April showers bring May flowers, May flowers bring homebuyers

Image credit McEnearney Associates

Finally the snow has melted and we are ready to see what changes the new season will bring. Whether you are planning a move or are simply anticipating new life in the garden, here are a few gardening tips and tricks to get your home looking great this spring.

Gardening 101. The rule of thumb when working the soil is doing so when it is completely dry. If you try to prepare your beds while still moist, then the whole structure of the soil will be destroyed.

She’s Called Mother Nature for a Reason. If you don’t already have a compost pile, start now. The best amendment to your soil is one you make yourself. Compost basically consists of carbon-rich brown materials like fall leaves and dead flowers mixed with nitrogen-rich green materials like grass clippings and vegetable peelings from your kitchen. Throw in a shovel or two of garden soil – voila you have a compost pile!

Farm to Table. Planting your own vegetable garden is easier than you think, especially when planting cool-season plants such as peas, onions, or spinach. These vegetables will be mature and ready for eating before the hot weather arrives. And maybe now you can enjoy your weekends at home with your own personal farmer’s market in your backyard.

Prune the Bloom. For beginners, you may think if you prune it may never grow back, but it actually does. Read up on your plant to learn more about when it is the right time to cut and prune. A good prune, done at the right time, can give your plant an entire new life.

Cut it out. Is your lawn still brown? Cut it! Now is the one time when it is good to mow it short. Cut your lawn down to a half to one inch short. This will remove old, browned blades and stems, reduce the thatch, and promote an early green-up.

Divide and conquer. Hostas, daylilies and daises are just a few of the perennials that can be divided in the spring and used to expand your landscaping. Using a garden fork or spade shovel, simply split their roots at the base and then gently relocate them to new soil. And don’t forget to gift extras to neighbors, friends and family.

—McEnearney Associates, “April showers bring May flowers”

Upcoming Events

Build a Butterfly House from 9 a.m. to noon this Saturday, April 2, at The Home Depot in Reston. Join the hands-on workshop with your child and build a butterfly house to welcome some fluttering insect friends after a long winter. After the butterfly house is built, your child can decorate their project with paint. All kids get to keep their craft, receive a FREE certificate of achievement, a Workshop Apron and a commemorative pin while supplies last. Children must be present at the store to participate in the workshop and receive the kit, apron and pin.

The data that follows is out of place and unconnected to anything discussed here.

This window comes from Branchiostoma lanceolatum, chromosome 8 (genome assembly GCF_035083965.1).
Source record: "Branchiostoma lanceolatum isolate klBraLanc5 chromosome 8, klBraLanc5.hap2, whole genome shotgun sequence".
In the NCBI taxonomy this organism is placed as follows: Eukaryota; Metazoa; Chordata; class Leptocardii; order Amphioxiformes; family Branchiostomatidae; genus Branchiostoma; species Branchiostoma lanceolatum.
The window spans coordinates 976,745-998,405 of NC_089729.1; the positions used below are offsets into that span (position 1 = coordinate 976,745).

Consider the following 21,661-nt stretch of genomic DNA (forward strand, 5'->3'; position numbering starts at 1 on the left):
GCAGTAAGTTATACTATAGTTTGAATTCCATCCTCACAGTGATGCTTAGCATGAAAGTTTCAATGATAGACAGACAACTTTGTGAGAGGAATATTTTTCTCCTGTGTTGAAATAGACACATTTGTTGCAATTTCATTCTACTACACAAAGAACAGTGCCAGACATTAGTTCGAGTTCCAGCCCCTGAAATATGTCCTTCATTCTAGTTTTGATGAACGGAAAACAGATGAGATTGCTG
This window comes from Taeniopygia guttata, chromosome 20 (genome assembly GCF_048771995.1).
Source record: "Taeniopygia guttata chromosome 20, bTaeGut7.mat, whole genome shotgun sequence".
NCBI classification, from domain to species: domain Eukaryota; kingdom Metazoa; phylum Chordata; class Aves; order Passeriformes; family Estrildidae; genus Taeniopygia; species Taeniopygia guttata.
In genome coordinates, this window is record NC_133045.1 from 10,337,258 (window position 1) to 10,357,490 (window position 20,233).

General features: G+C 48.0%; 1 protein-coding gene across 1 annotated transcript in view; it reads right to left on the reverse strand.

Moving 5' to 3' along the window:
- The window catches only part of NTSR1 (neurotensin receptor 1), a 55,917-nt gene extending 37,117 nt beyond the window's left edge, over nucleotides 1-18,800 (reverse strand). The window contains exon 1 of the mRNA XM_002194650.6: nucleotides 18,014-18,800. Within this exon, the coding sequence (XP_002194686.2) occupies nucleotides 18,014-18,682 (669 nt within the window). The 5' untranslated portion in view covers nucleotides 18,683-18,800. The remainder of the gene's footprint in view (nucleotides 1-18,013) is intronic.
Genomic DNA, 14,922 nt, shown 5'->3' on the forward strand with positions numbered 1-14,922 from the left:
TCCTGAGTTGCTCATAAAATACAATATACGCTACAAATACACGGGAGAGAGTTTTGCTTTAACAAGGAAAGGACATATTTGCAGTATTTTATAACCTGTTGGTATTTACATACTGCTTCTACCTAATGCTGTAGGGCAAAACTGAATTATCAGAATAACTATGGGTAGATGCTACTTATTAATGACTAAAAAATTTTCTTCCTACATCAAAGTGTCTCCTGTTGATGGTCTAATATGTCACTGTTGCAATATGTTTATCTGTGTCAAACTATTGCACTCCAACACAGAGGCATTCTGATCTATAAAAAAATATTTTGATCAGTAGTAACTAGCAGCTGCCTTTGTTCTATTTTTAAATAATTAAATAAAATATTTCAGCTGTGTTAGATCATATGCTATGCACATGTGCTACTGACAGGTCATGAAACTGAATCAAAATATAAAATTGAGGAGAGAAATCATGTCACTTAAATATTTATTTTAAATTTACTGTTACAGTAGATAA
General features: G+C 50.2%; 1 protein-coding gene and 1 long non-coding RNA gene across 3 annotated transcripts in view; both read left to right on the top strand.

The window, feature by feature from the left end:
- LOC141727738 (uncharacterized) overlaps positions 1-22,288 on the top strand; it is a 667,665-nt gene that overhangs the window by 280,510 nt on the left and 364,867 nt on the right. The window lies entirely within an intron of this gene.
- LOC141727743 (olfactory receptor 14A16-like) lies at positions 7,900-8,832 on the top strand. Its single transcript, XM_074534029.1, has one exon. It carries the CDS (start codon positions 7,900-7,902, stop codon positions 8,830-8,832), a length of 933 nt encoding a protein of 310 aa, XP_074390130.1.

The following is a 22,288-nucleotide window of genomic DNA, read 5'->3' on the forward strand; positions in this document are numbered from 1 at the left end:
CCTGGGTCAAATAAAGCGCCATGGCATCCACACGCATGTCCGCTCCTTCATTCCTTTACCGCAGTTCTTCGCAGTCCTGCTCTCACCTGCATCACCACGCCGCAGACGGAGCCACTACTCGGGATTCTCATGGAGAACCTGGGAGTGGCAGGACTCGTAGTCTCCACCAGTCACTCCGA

Watershed Cleanup Day  — Help clear tires, bottles, cans and other debris from local waterways. It’s a great community service project! Cleanups are being held at Cub Run RECenter, Hidden Oaks Nature CenterHidden Pond Nature Center, Huntley Meadows Park, Lake Accotink Park, Lake Fairfax Park, Riverbend Park, Ellanor C. Lawrence Park and Sully Historic Site. Contact the sites for more information.

Founder’s Day at Lake Anne will be held 10 a.m.-4 p.m. Saturday, April 9, in celebration of Reston and its founder, Robert E. Simon, Jr. Featuring a 50-foot Ferris wheel sponsored by Reston Association. RA will also offer guided tours around historic Lake Anne Plaza. Other activities include children’s art projects in cooperation with the Initiative for Public Art – Reston (IPAR), musical entertainment and appearances by local elected officials. Click here to read more about Founder’s Day.

Founder’s Day is presented by Reston Historic Trust and Museum, Reston Association, Reston Community Center, IPAR and Lake Anne of Reston Condominium Association. It is part of Founder’s Week. Click here for a full schedule of the week’s events.

The Reston Historic Trust & Museum will present “The Future of the American Suburb” from 7 to 9 p.m. April 9. In the Jo Ann Rose Gallery at the Reston Community Center Lake Anne, hear from Patrick Phillips, an expert in land use and urban development on the impact Reston has had on suburban development. Phillips will discuss the special characteristics of Reston that have been influential in shaping other suburban communities across the U.S.

The Greater Reston Arts Center (GRACE) presents “Emerging Visions: Contemplating Community” through April 9. The Emerging Visions program offers Fairfax County high school students the opportunity to work directly with GRACE curatorial staff to create competent artworks that will be exhibited in the gallery. Participating students have committed themselves to the success of this project and have worked hard to achieve their artistic endeavors. This year Emerging Visions is dedicated to the legacy of Robert E. Simon, his vision for his New Town, its founding principles, and what it means to live in a planned, open community.

Did I miss an event happening today? Know about something coming up? Have a real estate question? Let me know in the comments below. 

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